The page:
In the past, websites were built for the desktop computer. This carried the day for a while until mobile phones and other devices of varying screen widths entered the scene. This presented a new challenge.
Web designers were at a loss about how to develop websites that looked great and performed optimally on multiple devices. Then someone figured separate mobile sites would do the trick. The only downside is this move presented a couple of problems including:
- Inconsistencies since developers had to build mobile sites from the ground up
- Time lost updating mobile sites
- Mobile sites weren’t really great for SEO
In 2010, Ethan Marcotte of A List Apart introduced the concept of responsive web design changing the web design landscape forever. We developers all over the globe could breath again. But what is this thing, responsive web design, everybody is talking about?
RWD gives users a seamless web experience across different screen sizes. By using fluid grid, flexible images, CSS3 media queries (among other tools), RWD seeks to minimize the amount of scrolling, zooming and overall effort required on the part of the user in order to provide a faster, more adaptive web experiences across different screen sizes and platforms – What You Need to Know About Responsive Web Design, CMS Wire.
Now that we have the pleasantries out of the way, shall we get to the more serious business? What do you need to know about responsive design?
Responsive Design is Here to Stay
It’s more than just a trend. Why? The variety of device screen continues to grow every day. More users access the internet on their mobile now more than ever, and this trend is expected to keep rising. As such, RWD is likely to become the standard practice for web designers.
Responsive != Mobile Design
Responsive web design is a great way of rendering content across your devices. It is not and will never be mobile design. Websites developed using responsive design techniques will look great at a variety of desktop resolutions as well as on tablets and smartphones. At the same time, many developers adopt a mobile-first approach when creating responsive websites.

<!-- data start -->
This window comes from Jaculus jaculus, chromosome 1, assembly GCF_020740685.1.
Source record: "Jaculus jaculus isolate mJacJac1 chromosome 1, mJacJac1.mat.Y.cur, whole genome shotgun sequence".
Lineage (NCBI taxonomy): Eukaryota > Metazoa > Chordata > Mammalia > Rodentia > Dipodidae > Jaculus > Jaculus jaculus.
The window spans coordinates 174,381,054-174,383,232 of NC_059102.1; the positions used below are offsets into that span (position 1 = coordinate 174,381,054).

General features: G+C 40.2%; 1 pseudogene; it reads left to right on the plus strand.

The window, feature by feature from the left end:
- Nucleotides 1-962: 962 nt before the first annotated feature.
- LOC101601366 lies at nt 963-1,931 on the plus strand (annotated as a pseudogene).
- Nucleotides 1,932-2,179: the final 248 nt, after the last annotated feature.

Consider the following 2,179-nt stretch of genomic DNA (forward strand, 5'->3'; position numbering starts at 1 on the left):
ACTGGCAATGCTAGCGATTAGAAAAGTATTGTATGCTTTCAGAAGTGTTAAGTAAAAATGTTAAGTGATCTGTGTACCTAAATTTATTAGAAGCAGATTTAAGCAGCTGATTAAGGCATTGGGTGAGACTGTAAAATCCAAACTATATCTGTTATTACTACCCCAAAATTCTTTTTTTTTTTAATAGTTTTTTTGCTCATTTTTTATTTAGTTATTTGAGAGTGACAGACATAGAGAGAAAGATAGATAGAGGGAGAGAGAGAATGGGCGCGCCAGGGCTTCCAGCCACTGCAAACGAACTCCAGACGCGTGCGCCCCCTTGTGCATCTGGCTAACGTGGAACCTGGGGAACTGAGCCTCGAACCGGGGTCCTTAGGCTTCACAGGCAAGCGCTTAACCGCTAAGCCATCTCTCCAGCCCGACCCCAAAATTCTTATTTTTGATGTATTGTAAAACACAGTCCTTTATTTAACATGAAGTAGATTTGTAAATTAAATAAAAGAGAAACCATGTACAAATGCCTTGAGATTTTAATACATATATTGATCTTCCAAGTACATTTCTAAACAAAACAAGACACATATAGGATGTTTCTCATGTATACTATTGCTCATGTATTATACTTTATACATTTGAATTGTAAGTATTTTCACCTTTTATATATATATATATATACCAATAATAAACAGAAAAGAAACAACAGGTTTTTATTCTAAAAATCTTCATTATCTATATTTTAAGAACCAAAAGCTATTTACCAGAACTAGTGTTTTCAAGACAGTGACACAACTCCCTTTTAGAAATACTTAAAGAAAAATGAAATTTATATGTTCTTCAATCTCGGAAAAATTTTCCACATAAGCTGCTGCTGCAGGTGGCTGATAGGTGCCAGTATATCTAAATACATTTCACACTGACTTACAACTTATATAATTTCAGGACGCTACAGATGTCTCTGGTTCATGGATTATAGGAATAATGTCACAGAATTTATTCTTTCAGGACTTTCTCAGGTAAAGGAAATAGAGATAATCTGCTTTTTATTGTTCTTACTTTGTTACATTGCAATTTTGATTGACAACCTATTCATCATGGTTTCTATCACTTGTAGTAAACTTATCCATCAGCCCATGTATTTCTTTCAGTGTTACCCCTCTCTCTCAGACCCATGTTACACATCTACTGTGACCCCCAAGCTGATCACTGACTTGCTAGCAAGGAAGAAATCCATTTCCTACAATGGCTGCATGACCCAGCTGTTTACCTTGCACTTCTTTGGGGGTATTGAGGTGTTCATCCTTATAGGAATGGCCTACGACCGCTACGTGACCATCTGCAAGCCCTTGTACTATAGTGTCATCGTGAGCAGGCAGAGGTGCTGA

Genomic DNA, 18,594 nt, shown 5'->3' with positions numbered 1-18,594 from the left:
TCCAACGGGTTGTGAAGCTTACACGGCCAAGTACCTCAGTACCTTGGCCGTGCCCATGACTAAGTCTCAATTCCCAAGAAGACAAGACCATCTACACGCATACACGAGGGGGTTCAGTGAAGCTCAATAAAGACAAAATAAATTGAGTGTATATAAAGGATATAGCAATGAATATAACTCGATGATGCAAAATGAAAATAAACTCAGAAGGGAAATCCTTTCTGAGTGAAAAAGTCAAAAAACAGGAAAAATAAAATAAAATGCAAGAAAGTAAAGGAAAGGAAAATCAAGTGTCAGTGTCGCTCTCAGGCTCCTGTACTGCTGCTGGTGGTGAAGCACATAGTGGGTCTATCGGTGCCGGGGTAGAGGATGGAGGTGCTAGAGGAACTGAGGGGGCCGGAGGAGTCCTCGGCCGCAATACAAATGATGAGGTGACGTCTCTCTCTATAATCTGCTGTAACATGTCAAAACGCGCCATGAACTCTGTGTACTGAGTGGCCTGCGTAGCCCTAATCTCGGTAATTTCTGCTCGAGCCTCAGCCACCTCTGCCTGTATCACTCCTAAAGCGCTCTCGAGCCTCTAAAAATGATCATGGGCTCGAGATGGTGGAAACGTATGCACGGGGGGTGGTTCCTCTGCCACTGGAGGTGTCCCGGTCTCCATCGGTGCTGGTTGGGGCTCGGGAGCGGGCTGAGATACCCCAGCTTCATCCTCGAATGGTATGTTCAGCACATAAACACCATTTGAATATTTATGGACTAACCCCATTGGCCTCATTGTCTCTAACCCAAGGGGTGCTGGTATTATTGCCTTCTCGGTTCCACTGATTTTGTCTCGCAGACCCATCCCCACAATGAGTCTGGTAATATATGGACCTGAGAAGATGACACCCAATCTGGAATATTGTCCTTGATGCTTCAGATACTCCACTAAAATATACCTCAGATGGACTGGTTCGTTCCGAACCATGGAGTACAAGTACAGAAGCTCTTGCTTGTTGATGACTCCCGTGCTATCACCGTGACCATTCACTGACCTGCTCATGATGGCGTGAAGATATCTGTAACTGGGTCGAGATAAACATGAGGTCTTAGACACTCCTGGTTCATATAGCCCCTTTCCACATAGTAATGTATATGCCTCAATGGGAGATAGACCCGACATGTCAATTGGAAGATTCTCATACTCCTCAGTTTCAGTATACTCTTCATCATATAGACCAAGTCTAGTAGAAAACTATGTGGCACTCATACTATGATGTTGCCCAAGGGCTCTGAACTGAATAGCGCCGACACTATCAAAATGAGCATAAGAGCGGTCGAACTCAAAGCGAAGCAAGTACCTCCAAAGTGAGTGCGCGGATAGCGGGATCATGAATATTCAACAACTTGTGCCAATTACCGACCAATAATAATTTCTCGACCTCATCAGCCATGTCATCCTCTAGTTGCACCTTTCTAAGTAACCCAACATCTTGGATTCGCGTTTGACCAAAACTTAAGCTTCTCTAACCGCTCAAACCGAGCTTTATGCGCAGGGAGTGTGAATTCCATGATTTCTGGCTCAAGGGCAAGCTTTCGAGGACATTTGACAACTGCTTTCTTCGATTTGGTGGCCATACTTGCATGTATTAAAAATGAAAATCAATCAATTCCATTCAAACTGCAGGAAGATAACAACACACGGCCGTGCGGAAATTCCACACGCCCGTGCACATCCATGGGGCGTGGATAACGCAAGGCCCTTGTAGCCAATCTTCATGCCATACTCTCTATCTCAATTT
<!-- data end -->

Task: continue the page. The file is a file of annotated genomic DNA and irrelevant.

Flexibility is the Key
In responsive design, every element: images, grids, type etc of your website is flexible. Think in terms of flexibility when planning out your responsive design. You can choose some elements over others to provide better user experience but everything boils down to flexibility.
Responsive Design is SEO Friendly
Are you concerned with your SEO? Look at me, of course you are. Well, I have great news for you. Responsive design is good for search engine optimization. “How do you mean?” A responsive website lives on one server with one URL. You don’t need extra URLs for your mobile sites. As such:
- Linking remains simple
- SEO campaigns all point to one location
- Redirects don’t take from the main site
- Updates are made in one place
- It’s easier to track a single URL
Say goodbye to mobile redirects, embrace responsive design and you will have an easy time with your SEO.
The @media Query
@media queries are not new, they have been around since CSS 2.1. @media queries allow style sheets to have some degree of device awareness offering you an extra level of flexibility. As such, you can build a fully responsive website that adapts to each screen width.
Navigation is Important
Seeing that your website will adapt to each screen width, it is important to ensure your navigation is set up correctly. You should be able to cater for users who click or tap – mobile users in general. The best way to go about it is to think about the smallest sizes first, and then work up to the largest sizes.
Take Advantage of Grids
Grids have been around for quite some time now. However, the fluid grid is a relatively new concept. A fluid grid utilizes percentages allowing your website to scale proportionately depending on the size of the screen.
Prioritize Crucial Content
Responsive design is all about getting your content to all (or more) visitors irrespective of the devices they are using. Your most important content must, therefore, come first on all devices. Design your site with content in mind.
The Size and Quality of Your Images Matter
High quality images is a must have for every web design project. At the same, you cannot use heavy images on your responsive design because: Mobile users have limited bandwidth, and heavy images increase page load time (which is bad for SEO and user experience). Optimize your responsive images for the web. Alternatively, you can limit (or hide) images in mobile version(s) of your website.
And Finally, Test
Before hitting the publish button, you should test your responsive site on various devices. You can also use online emulators such as Am I Responsive? among others. One way or another, test your site before launching. That’s why we have beta testing :).
Responsive design is the way of the future. Is your website responsive? Where do you stand in all this? Please share with us in the comments 🙂